Rabindranath had his contradictions too in his life like any other fallible human being! In fact like Supriyo Tagore, as a reader, I also could not really gauge why Rabindranath was so eager to marry off her daughters in early ages, quite in contradiction to the Bramha-clan of that era (where girls were generally allowed to get educated first and hence used to get married a bit late compared to the Hindus). Perhaps he was bit too worried about his duties as a father. Ironically either his daughters did not live long or had disturbed married life much to the sorrow of Rabindranath. These human aspects make the book touchy as well.
Needless to say, these weekly literary meets made all the school students fairly courageous and free to express their thoughts. Most importantly, as we all felt in school here, these literary meets allowed the kids to acquire the belief that they themselves also have something to say in this world otherwise entirely controlled by the sagacious grown ups! The stricture dished out by elderly logical reasoning never could hold fort in such literary meets, and we always enjoyed terribly unexpected and out-of-the-world expressions poured out by the kids! In reality, as grown ups, we still enjoy the abundant freedom of a kid when we attend those weekly literary meets in the schools of Santiniketan. The freedom of cognition was perhaps the greatest of gifts bestowed by Rabindranath Tagore to the kids of his school. In those days other schools never encouraged such supposedly frivolous activities. Today, though the scene has changed a lot, same kind of freedom in expression as a regular feature is still not available in most schools. These days what we have in schools are ‘Projects’ where the topic often remains free to some extent; the text is mostly borrowed!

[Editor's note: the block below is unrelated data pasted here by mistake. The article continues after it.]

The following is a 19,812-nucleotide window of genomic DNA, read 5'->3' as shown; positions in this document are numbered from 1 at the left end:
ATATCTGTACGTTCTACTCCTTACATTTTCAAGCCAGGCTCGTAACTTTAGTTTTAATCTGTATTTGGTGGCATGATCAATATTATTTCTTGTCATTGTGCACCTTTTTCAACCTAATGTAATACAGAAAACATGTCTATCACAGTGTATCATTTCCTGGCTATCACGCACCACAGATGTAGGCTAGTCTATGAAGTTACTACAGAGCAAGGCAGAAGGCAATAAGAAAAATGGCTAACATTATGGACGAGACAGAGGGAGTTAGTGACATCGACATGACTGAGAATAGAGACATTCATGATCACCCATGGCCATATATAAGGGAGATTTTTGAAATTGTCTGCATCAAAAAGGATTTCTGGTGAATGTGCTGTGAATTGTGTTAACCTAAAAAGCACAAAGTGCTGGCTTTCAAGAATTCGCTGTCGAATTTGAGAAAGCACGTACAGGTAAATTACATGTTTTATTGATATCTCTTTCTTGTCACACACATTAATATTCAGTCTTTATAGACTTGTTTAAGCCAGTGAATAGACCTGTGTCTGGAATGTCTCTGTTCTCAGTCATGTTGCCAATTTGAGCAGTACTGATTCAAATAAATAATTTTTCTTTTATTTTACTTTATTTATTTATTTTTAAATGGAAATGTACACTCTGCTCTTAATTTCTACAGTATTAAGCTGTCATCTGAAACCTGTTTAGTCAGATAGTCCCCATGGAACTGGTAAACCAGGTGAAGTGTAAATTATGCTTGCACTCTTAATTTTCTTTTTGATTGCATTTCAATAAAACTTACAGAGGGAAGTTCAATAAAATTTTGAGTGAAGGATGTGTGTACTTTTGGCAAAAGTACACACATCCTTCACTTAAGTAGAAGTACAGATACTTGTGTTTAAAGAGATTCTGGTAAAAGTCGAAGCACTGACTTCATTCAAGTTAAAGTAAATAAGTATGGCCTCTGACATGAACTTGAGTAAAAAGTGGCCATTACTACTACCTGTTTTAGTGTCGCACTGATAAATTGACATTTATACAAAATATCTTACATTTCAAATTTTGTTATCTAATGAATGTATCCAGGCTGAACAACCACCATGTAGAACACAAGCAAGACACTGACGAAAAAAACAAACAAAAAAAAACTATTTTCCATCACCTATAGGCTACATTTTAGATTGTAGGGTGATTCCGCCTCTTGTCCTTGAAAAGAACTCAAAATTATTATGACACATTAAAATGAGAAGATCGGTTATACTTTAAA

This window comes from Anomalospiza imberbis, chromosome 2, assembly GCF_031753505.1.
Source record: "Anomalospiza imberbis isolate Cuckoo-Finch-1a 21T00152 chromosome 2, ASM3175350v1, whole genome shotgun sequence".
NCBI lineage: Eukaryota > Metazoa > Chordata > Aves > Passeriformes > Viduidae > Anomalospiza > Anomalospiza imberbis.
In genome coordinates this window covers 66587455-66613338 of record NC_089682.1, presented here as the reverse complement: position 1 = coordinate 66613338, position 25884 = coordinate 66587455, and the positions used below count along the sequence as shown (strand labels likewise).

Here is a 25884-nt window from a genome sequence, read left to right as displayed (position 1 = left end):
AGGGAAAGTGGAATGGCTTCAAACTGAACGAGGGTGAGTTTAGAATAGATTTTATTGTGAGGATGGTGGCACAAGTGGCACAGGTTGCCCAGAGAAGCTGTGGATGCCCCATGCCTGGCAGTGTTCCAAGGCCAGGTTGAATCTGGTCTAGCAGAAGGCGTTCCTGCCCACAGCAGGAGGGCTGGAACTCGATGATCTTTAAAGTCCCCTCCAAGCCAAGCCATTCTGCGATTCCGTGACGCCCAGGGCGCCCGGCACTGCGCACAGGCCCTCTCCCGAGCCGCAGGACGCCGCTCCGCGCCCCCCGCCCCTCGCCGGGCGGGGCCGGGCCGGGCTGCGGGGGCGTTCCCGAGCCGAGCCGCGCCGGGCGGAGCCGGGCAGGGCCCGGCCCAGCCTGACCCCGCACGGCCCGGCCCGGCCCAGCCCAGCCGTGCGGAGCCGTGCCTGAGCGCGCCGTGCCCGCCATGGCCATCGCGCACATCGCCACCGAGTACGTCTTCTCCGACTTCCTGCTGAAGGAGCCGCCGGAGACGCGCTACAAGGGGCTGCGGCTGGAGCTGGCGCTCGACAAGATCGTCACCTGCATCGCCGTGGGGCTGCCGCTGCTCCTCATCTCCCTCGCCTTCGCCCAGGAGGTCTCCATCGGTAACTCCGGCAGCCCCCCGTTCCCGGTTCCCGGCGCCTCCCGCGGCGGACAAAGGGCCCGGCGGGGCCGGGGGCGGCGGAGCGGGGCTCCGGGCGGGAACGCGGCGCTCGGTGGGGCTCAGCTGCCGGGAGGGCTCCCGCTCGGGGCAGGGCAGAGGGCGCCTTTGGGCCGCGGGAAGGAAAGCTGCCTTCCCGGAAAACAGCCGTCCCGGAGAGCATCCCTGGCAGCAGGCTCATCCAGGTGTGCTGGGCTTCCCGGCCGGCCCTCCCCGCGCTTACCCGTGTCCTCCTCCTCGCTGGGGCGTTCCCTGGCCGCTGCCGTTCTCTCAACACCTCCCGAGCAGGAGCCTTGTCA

The aftermath of Nobel Prize was pretty interesting too! Supriyo Tagore’s observation in this matter was certainly interesting reading. These sort of observations are normally absent in other books, as perhaps people do not feel like being too candid on these matters. What actually happened with the Nobel Prize money is another area which can easily deserve an academic probe even now. There are innumerable such instances in this book, which makes the reader more inquisitive according to one’s own choice of interest. For example, I am honestly piqued by the ‘First Bramhin imports to Bengal’ even though basically I have no interest in caste systems; and now the Nobel Prize money issue – this time probably because I work in a bank! A reader can similarly be interested in many other such aspects of Tagore & Santiniketan. The book is certainly very interesting reading.